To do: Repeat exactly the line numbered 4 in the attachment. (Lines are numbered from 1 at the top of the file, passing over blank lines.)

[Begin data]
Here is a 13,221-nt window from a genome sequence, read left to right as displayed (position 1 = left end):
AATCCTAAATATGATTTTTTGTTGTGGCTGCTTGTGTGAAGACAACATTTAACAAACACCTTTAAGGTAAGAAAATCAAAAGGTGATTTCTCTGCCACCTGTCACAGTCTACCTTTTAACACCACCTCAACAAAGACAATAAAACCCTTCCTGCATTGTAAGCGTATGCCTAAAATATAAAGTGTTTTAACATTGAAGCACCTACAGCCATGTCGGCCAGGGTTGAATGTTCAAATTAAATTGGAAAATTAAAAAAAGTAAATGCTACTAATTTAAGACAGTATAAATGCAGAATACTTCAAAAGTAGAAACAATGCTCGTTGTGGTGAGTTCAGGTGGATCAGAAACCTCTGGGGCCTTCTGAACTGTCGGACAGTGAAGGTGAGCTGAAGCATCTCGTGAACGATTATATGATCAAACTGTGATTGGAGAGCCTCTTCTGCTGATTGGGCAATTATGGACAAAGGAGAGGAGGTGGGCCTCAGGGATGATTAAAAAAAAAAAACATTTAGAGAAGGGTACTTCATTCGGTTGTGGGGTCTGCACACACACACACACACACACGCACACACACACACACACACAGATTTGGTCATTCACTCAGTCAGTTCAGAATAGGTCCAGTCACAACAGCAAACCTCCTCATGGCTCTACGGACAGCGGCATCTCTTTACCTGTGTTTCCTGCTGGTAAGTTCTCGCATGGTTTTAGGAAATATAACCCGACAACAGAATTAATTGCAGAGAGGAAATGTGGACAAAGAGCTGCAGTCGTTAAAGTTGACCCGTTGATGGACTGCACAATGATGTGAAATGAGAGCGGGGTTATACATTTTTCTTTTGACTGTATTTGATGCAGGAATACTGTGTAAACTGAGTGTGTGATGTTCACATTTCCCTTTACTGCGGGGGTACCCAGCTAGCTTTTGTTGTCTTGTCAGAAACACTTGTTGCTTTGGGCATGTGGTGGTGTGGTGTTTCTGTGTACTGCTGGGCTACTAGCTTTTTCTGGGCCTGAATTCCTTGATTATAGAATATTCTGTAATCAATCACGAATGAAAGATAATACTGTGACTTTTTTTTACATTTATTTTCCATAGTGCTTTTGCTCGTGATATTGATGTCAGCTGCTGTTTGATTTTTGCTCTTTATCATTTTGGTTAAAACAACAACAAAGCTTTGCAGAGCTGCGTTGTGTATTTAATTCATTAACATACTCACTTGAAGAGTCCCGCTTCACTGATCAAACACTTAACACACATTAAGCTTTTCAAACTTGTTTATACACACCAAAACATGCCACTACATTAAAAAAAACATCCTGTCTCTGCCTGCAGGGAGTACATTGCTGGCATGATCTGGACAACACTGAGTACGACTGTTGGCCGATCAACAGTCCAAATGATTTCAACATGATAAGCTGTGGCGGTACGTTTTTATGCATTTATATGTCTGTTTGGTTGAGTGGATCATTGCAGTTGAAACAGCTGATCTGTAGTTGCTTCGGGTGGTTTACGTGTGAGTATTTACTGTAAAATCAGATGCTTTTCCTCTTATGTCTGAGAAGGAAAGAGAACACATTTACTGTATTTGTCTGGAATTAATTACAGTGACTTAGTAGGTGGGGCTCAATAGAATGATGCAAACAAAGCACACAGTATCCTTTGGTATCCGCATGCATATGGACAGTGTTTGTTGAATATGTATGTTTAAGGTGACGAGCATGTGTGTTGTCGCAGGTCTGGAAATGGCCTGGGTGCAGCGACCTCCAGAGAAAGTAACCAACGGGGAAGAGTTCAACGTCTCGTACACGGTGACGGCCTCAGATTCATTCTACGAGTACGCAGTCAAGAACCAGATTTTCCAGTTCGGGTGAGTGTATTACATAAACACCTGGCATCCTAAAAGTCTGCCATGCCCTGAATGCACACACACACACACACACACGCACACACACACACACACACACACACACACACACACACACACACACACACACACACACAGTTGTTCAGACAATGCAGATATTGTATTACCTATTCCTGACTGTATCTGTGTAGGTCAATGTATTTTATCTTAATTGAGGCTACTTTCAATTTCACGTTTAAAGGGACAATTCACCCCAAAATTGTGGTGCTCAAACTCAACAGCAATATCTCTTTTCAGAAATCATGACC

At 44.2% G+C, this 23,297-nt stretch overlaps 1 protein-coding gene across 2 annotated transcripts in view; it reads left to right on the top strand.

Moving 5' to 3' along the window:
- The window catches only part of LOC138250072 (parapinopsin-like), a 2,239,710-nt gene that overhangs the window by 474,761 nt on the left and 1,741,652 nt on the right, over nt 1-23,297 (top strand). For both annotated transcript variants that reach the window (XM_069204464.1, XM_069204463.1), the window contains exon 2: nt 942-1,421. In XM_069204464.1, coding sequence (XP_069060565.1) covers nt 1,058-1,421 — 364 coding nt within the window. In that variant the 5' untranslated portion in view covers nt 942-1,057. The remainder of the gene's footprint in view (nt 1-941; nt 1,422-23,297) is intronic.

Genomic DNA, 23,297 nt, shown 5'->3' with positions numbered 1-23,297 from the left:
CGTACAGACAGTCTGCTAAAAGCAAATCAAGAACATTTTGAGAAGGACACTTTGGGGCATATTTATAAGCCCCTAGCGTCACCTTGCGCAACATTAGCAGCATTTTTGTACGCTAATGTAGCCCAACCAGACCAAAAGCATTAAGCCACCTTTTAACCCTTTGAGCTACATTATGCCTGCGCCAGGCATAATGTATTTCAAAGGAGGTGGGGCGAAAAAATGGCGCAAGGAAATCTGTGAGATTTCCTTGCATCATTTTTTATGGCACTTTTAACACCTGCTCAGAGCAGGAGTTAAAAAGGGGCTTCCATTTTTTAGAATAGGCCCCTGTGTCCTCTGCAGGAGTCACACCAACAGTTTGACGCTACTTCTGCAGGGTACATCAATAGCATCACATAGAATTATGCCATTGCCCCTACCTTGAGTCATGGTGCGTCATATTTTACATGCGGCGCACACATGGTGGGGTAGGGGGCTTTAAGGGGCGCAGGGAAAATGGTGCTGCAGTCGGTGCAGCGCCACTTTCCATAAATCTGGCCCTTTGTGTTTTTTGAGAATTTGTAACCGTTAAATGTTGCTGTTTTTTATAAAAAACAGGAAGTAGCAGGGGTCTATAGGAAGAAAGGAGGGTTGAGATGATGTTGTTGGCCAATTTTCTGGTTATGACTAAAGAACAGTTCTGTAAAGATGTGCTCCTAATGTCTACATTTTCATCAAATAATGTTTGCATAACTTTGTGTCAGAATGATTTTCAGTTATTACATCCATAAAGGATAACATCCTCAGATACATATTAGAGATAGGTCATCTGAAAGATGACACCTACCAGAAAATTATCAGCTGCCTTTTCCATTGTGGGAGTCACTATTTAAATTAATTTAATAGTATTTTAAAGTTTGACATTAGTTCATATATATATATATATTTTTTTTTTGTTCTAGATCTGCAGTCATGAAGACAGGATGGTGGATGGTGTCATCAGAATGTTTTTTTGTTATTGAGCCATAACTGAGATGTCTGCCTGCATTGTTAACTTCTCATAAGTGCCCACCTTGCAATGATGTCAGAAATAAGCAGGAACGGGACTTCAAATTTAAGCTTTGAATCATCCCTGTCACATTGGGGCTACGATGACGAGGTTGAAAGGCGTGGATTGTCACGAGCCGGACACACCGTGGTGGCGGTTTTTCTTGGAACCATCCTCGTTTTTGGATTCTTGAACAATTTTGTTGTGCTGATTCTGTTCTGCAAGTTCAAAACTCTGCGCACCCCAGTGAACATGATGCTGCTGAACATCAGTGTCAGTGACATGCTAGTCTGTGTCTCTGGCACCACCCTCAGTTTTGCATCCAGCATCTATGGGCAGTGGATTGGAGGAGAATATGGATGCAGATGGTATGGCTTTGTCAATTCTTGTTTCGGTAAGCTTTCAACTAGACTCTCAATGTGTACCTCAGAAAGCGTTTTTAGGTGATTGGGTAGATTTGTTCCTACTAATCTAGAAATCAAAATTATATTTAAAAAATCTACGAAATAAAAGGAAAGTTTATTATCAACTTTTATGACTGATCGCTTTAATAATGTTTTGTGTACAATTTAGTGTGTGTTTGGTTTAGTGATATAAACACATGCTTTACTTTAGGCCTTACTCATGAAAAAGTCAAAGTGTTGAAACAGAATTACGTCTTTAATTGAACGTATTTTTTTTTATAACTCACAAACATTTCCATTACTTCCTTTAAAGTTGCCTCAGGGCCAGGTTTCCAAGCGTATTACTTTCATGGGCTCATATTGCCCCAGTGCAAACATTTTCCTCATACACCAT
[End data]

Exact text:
Moving 5' to 3' along the window: